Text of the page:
The electric shock from her finger tips,
And the murmuring answer low,
The soft, shy yielding of warm red lips
Do you think that I do not know?

She was buried at Brighton, where Gordon sleeps,
When I was a world away;
And the sad old garden its secret keeps,
For nobody knows to-day.
She left a message for me to read,
Where the wild wide oceans flow;
Do you know how the heart of a man can bleed
Do you think that I do not know?

I stood by the grave where the dead girl lies,
When the sunlit scenes were fair,
And the white clouds high in the autumn skies,
And I answered the message there.
But the haunting words of the dead to me
Shall go wherever I go.
She lives in the Marriage that Might Have Been
Do you think that I do not know?

They sneer or scoff, and they pray or groan,
And the false friend plays his part.
Do you think that the blackguard who drinks alone
Knows aught of a pure girl's heart?
Knows aught of the first pure love of a boy
With his warm young blood aglow,
Knows aught of the thrill of the world-old joy
Do you think that I do not know?

They say that I never have written of love,
They say that my heart is such
That finer feelings are far above;
But a writer may know too much.
There are darkest depths in the brightest nights,
When the clustering stars hang low;
There are things it would break his strong heart to write
Do you think that I do not know?

 

5. The Wood-Turner's Love Song

From Phyl Lobl's 1980 album, Broadmeadow Thistle, this song was written for a wood-working friend of Phyl's, to the tune of Charles Thatcher's 1850s song, "Look Out Below!"

If I had a piece of Maple, red or white or pink,
I'd turn you a set of chair legs so you could sit and think.
And when you sit and think love I hope you'll think of me,
For I'd like to be there in your thoughts if not in your company.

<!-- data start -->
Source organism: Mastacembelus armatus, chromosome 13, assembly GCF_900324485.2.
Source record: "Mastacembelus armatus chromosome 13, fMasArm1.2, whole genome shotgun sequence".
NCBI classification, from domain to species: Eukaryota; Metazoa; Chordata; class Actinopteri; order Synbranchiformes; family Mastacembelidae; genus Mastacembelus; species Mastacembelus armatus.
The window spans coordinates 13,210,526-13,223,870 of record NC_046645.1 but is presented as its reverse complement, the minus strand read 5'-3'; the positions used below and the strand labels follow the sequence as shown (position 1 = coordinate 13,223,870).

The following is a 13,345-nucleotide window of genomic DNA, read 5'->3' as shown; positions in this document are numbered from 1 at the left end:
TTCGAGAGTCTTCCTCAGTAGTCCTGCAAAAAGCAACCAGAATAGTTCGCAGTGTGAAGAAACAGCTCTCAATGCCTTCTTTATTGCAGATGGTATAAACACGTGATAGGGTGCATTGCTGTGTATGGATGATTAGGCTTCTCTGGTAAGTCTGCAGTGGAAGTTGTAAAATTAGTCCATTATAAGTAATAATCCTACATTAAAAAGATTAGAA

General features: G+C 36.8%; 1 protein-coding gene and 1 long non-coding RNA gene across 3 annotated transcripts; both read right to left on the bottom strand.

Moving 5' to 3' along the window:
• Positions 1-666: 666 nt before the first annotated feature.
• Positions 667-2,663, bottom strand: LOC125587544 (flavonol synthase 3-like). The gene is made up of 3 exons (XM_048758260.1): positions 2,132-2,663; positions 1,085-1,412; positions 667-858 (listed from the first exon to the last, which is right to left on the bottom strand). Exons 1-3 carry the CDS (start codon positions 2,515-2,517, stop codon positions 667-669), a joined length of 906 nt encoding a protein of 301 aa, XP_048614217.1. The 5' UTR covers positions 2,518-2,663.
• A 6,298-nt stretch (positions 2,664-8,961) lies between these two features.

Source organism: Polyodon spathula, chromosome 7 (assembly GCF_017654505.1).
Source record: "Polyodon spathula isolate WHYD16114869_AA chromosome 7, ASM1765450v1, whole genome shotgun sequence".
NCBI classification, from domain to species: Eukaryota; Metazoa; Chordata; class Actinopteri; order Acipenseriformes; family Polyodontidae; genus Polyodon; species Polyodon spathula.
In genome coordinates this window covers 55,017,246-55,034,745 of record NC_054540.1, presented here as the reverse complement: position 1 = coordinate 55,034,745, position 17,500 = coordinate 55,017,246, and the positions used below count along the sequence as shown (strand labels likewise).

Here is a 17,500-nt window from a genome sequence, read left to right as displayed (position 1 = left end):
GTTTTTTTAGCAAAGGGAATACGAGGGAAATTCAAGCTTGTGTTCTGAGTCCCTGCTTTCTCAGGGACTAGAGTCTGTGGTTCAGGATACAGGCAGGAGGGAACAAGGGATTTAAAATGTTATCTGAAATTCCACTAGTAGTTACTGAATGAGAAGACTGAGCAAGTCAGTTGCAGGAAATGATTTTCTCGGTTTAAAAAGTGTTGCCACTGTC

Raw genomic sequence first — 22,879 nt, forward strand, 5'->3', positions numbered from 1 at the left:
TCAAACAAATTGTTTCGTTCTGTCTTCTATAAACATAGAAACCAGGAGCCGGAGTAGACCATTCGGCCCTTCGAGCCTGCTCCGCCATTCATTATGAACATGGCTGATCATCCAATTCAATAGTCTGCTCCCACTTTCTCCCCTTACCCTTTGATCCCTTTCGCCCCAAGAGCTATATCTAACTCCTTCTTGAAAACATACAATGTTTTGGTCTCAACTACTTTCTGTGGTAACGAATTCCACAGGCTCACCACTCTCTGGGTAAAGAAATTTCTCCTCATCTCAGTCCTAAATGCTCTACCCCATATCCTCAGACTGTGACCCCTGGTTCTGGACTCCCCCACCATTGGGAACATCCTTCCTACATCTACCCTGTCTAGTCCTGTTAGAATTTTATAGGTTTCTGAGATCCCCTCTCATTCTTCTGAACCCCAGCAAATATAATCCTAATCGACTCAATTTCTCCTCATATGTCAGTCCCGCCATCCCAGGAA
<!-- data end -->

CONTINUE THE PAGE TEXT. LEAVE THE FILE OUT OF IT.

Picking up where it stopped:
If I had a piece of Coachwood white and fine and pure
I'd turn you a handle smooth and round, a handle for your door.
And when I come to see you, you could make that handle spin,
And open up the door my dear, to let your true love in.

If I had a piece of Silky Oak of even textured grain
I’d turn you a lamp stand for your light, tapered tall and plain.
And when you turn your light on, I hope it'll be for me,
For you're the light of my life, the only one for me.

If I had a piece of Cedar, the grain well shot with red,
I'd turn you a set of corner posts for a fine double bed.
A bed for you to lie on with the one that you love best,
But I hope you'd lie with me love and farewell all the rest.

Yes I'm a turner, that's my trade, as you can plainly see,
But the thing I'd really like to turn is to turn your heart to me.
Alas in that I have no skill, I've never learnt the art,
And Cedar, Maple and Silky Oak don't make a lover's heart.

 

6. Bushfire/The Joy Flight

Both tunes by Nicole Murray. Performed with Emma Nixon on fiddle and Jem Dunlop on guitar


7. Jim Jones At Botany Bay

Traditional. Arranged by John Thompson

8. The Gartan Mother's Lullaby

Words by Seosamh Mac Cathmhaoil (Joseph Campbell) to a traditional tune. Arranged by Nicole Murray and John Thompson.

Written in 1904, this hauntingly beautiful song is a lullaby by a mother from the parish of Gartan in County Donegal.

Sleep O babe, while the red bee hums the evening twilight's fall,
The Banshee from the grey rock comes, to wrap the world in thrall.
A Baby- O, my child, my joy, my love, my heart's desire,
The cricket sings his lullaby, beside the dying fire.

Dusk is drawn and the Green Man's thorn is wreathed in rings of fog,
Siabhra (sheevra) sails his boat till dawn, across the starry bog.
A Baby- O, the paley moon hath rimmed her cusp in dew,
And weeps to hear the sad, sweet tune, I sing my love, to you.

Faintly sweet doth the chapel bell, ring o'er the valley dim,
The village peasant voices swell, in fragrant evening hymn.
A Baby- O, the low bell rings, my little lamb to rest,
And angel-dreams till morning sings, its music in your breast.

 

9. Stringybark & Greenhide